*You can roughly chop the jicama and radishes if you prefer, I like to julienne them for presentation. Grating them will cause them to release too much water and they will go soggy. You could also spiralise them too!
If you have never been to Thailand or Vietnam, you haven’t really tried a decent papaya. Many a papaya-loathing person will be converted after trying its Asian counterpart. I am one of them!
Originally from southern Mexico, there are two kinds of papayas commonly grown in Australia; “red papaya” which are sweet and fragrant and “yellow pawpaw” which are not so sweet and I find a bit turpentine-y. Either kind, picked green, is called a “green papaya”. Unfortunately, most cultivars are genetically engineered as they are susceptible to viral infections and mould spot which significantly alters the taste.
Papaya contains lots of vitamin C and pectin, and a variety of phytochemicals, including carotenoids and polyphenols. The green unripe fruit is high in papain, a protease used for tenderising meat and other proteins. Its ability to break down tough meat fibres has been used for thousands of years and is now included as a component in powdered meat tenderisers and digestive enzyme formulas.
I love eating the red ripe fruit sprinkled with a little lime juice and I have used the unripe green fruit raw in salads or cooked in curries. Whilst I have used banana flower buds in cooking I have not tried papaya flower buds which are widely used in Indonesia, stir-fried or stewed. Even though I usually discard the black seeds, I know that they are edible and have a sharp, somewhat bitter taste. You can dry them and grind them as a substitute for black pepper. If you have a tree, you can eat the young leaves, steamed like spinach.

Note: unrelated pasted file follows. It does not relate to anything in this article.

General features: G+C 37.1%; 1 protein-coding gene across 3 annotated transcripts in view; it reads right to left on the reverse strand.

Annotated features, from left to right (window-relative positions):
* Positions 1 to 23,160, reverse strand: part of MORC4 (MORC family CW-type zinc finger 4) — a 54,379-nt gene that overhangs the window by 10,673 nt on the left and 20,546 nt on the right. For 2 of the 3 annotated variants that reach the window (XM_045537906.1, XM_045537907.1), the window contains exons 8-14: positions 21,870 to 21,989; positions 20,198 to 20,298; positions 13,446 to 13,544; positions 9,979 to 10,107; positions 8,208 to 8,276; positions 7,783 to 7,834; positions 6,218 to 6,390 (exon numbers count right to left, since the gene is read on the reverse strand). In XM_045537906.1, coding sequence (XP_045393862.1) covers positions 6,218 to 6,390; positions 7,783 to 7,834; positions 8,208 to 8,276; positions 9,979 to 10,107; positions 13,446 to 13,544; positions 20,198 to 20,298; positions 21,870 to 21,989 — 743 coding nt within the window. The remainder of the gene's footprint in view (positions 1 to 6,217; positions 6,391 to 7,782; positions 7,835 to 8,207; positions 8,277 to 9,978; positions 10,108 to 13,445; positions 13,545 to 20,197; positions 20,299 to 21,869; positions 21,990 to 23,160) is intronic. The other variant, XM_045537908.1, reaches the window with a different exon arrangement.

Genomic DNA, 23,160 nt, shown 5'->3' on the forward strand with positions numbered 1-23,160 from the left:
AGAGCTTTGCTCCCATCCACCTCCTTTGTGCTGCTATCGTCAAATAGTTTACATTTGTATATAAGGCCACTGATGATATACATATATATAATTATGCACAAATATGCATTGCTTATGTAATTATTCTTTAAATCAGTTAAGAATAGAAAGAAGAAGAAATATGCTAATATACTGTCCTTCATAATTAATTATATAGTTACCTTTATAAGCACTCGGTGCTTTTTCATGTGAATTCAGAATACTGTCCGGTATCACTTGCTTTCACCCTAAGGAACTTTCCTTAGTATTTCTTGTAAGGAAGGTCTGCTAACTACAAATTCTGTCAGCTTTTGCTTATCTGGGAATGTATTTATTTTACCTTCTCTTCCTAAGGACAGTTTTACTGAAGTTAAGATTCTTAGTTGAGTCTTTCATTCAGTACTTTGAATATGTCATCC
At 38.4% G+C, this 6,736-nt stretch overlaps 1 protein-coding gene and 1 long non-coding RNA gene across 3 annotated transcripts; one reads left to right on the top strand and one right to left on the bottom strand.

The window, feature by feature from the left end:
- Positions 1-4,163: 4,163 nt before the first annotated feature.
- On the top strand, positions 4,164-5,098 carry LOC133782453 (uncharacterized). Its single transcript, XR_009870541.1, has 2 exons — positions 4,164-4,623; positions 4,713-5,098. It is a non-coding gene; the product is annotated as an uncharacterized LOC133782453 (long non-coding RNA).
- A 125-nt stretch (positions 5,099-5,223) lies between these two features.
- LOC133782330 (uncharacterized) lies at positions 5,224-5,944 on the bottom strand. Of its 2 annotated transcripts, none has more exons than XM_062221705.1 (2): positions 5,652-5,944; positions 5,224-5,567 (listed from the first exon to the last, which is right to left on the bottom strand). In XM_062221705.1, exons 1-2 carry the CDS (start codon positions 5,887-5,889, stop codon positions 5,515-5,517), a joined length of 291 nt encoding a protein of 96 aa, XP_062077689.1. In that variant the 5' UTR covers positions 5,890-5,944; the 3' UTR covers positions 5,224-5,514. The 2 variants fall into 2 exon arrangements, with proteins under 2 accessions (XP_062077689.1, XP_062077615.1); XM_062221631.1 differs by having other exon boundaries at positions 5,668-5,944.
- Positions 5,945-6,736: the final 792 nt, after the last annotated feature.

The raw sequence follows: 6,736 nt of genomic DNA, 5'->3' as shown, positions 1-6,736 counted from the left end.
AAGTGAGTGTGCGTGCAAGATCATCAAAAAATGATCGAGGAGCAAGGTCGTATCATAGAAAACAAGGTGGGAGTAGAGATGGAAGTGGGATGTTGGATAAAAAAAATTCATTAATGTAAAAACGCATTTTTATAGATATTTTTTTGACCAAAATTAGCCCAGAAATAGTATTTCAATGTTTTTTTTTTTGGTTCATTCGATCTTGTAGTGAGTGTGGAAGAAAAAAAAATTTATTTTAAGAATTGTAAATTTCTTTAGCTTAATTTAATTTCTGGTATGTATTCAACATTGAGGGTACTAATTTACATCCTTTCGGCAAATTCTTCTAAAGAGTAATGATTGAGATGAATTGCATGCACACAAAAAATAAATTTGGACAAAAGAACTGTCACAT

This smoothie recipe is a treat for me. As most of my smoothies are vegetable based, I make an exception with this one as it reminds me of the refreshing ‘shakes’ you get in Thailand. It’s wonderful on a hot day and fills you up.
½ – 1 cup diced red papaya
1 teas chia seeds
1 tab protein powder
a couple of macadamias or other nuts
½ – 1 cup of water, depending on the thickness of the smoothie
dash vanilla powder
Blend on high-speed until smooth. Serve really cold on ice.
Is green juice passé? Are we done with cute cupcakes and French macarons? I always thought those little meringue discs were over-rated. Food trends ebb and flow, influenced recently by new food science. Buzz words like ‘umami’ and ‘superfood’ no longer buzz!
I wonder what new trends will start in 2016.
I hear that seaweed is going to be the new kale and smashed cucumber on bread is the new avocado on toast.
Apparently camel milk is the new coconut water; I do like coconut water, but believe it has to be drunk straight out of the coconut, I’m not sure about milk drunk straight out of the camel! Have you noticed that craft beer (and the beer cocktail) is hotter than wine? Oh, and move over cold drip coffee cocktails, I think that sticky cinnamon scrolls are going to prevail.
Perhaps wishful thinking on my part, but no… I don’t need the distraction!